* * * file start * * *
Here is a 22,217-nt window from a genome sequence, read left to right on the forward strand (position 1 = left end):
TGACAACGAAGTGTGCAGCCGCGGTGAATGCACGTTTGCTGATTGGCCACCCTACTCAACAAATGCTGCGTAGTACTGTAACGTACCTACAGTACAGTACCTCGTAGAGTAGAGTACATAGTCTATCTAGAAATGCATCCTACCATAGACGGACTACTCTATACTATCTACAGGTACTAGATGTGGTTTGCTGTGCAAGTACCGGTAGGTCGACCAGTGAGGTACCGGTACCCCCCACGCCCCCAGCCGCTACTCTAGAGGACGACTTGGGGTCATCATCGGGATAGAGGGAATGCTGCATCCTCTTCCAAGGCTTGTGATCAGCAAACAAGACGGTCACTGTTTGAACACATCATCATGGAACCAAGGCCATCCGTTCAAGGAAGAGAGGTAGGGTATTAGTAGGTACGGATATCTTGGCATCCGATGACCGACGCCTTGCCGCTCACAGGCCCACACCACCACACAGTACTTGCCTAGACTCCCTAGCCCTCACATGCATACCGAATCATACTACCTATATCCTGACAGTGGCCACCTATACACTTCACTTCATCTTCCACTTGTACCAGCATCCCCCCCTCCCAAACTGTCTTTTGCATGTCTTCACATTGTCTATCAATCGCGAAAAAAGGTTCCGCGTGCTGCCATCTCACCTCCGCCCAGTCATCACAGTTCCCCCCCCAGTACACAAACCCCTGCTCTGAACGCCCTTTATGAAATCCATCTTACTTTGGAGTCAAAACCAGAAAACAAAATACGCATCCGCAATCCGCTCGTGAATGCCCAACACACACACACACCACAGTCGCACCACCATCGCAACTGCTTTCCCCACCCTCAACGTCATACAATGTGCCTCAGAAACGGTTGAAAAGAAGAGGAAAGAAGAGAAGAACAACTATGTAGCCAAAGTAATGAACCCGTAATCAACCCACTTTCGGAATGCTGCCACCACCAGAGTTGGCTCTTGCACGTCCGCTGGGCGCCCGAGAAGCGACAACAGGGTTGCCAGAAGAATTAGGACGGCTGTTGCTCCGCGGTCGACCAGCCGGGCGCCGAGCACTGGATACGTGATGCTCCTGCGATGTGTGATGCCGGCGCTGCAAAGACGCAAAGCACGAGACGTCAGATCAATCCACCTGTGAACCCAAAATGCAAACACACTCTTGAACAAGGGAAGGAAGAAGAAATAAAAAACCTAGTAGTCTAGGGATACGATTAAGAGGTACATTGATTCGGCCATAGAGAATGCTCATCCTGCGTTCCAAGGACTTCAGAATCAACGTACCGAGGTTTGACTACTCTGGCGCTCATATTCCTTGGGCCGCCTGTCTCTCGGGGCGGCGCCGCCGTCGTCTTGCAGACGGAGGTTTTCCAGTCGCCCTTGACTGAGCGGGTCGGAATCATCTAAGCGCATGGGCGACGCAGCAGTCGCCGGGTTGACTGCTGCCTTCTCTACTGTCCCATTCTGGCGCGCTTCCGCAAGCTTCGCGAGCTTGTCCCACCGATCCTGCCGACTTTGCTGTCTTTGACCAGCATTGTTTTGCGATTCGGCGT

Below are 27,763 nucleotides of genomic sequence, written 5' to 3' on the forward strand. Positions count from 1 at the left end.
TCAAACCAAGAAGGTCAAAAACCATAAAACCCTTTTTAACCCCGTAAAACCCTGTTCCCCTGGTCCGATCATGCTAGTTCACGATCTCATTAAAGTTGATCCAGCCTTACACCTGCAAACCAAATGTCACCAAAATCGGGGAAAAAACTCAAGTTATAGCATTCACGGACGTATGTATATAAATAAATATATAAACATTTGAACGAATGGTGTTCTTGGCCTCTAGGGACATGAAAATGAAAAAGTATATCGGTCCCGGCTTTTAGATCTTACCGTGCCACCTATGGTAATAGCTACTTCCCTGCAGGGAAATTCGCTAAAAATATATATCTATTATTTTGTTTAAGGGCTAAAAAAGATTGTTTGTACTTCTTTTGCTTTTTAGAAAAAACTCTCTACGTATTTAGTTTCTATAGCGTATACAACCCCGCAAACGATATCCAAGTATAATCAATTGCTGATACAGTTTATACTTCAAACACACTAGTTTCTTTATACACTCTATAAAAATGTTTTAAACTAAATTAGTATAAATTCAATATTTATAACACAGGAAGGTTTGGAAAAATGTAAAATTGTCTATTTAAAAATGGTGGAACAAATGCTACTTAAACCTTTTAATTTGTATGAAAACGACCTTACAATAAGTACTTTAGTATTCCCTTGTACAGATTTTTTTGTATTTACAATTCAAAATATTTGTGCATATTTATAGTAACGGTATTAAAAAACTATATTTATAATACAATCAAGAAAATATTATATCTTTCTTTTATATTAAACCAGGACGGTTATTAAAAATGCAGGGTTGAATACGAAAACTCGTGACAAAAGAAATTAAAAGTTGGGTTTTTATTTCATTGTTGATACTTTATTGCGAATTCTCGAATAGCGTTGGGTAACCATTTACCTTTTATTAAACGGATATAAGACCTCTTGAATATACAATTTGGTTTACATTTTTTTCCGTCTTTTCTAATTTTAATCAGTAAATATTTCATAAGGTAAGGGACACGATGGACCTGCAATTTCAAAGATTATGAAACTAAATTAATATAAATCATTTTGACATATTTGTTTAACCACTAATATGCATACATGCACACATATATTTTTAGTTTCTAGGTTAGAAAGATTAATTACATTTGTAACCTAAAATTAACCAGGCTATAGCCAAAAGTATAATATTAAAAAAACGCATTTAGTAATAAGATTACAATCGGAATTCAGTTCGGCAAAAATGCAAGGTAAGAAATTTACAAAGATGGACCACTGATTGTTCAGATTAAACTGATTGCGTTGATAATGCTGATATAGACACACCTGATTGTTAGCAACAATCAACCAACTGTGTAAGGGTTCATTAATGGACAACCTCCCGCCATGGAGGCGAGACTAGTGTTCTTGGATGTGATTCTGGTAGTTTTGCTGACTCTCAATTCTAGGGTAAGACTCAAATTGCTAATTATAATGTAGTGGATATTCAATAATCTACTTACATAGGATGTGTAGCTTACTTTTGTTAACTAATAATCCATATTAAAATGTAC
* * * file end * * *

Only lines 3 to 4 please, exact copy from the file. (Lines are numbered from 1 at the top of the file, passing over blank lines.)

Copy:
Below are 27,763 nucleotides of genomic sequence, written 5' to 3' on the forward strand. Positions count from 1 at the left end.
TCAAACCAAGAAGGTCAAAAACCATAAAACCCTTTTTAACCCCGTAAAACCCTGTTCCCCTGGTCCGATCATGCTAGTTCACGATCTCATTAAAGTTGATCCAGCCTTACACCTGCAAACCAAATGTCACCAAAATCGGGGAAAAAACTCAAGTTATAGCATTCACGGACGTATGTATATAAATAAATATATAAACATTTGAACGAATGGTGTTCTTGGCCTCTAGGGACATGAAAATGAAAAAGTATATCGGTCCCGGCTTTTAGATCTTACCGTGCCACCTATGGTAATAGCTACTTCCCTGCAGGGAAATTCGCTAAAAATATATATCTATTATTTTGTTTAAGGGCTAAAAAAGATTGTTTGTACTTCTTTTGCTTTTTAGAAAAAACTCTCTACGTATTTAGTTTCTATAGCGTATACAACCCCGCAAACGATATCCAAGTATAATCAATTGCTGATACAGTTTATACTTCAAACACACTAGTTTCTTTATACACTCTATAAAAATGTTTTAAACTAAATTAGTATAAATTCAATATTTATAACACAGGAAGGTTTGGAAAAATGTAAAATTGTCTATTTAAAAATGGTGGAACAAATGCTACTTAAACCTTTTAATTTGTATGAAAACGACCTTACAATAAGTACTTTAGTATTCCCTTGTACAGATTTTTTTGTATTTACAATTCAAAATATTTGTGCATATTTATAGTAACGGTATTAAAAAACTATATTTATAATACAATCAAGAAAATATTATATCTTTCTTTTATATTAAACCAGGACGGTTATTAAAAATGCAGGGTTGAATACGAAAACTCGTGACAAAAGAAATTAAAAGTTGGGTTTTTATTTCATTGTTGATACTTTATTGCGAATTCTCGAATAGCGTTGGGTAACCATTTACCTTTTATTAAACGGATATAAGACCTCTTGAATATACAATTTGGTTTACATTTTTTTCCGTCTTTTCTAATTTTAATCAGTAAATATTTCATAAGGTAAGGGACACGATGGACCTGCAATTTCAAAGATTATGAAACTAAATTAATATAAATCATTTTGACATATTTGTTTAACCACTAATATGCATACATGCACACATATATTTTTAGTTTCTAGGTTAGAAAGATTAATTACATTTGTAACCTAAAATTAACCAGGCTATAGCCAAAAGTATAATATTAAAAAAACGCATTTAGTAATAAGATTACAATCGGAATTCAGTTCGGCAAAAATGCAAGGTAAGAAATTTACAAAGATGGACCACTGATTGTTCAGATTAAACTGATTGCGTTGATAATGCTGATATAGACACACCTGATTGTTAGCAACAATCAACCAACTGTGTAAGGGTTCATTAATGGACAACCTCCCGCCATGGAGGCGAGACTAGTGTTCTTGGATGTGATTCTGGTAGTTTTGCTGACTCTCAATTCTAGGGTAAGACTCAAATTGCTAATTATAATGTAGTGGATATTCAATAATCTACTTACATAGGATGTGTAGCTTACTTTTGTTAACTAATAATCCATATTAAAATGTAC